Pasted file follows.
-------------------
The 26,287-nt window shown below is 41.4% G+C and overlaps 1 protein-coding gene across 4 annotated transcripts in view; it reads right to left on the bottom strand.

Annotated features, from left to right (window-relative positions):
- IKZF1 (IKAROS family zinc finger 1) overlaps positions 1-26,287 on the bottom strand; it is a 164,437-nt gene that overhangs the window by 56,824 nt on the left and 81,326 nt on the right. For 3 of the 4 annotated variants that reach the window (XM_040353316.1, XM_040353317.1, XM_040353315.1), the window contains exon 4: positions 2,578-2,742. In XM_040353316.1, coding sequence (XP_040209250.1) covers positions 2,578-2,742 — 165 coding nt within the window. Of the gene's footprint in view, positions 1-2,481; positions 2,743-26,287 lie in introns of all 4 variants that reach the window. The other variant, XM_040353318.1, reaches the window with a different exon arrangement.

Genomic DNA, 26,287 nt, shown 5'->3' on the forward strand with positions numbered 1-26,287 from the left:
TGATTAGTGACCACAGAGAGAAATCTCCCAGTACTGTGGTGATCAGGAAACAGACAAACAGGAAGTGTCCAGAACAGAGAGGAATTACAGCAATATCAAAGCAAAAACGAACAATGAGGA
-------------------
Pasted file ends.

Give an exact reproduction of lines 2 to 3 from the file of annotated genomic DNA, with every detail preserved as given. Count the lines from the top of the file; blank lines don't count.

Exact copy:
Annotated features, from left to right (window-relative positions):
- IKZF1 (IKAROS family zinc finger 1) overlaps positions 1-26,287 on the bottom strand; it is a 164,437-nt gene that overhangs the window by 56,824 nt on the left and 81,326 nt on the right. For 3 of the 4 annotated variants that reach the window (XM_040353316.1, XM_040353317.1, XM_040353315.1), the window contains exon 4: positions 2,578-2,742. In XM_040353316.1, coding sequence (XP_040209250.1) covers positions 2,578-2,742 — 165 coding nt within the window. Of the gene's footprint in view, positions 1-2,481; positions 2,743-26,287 lie in introns of all 4 variants that reach the window. The other variant, XM_040353318.1, reaches the window with a different exon arrangement.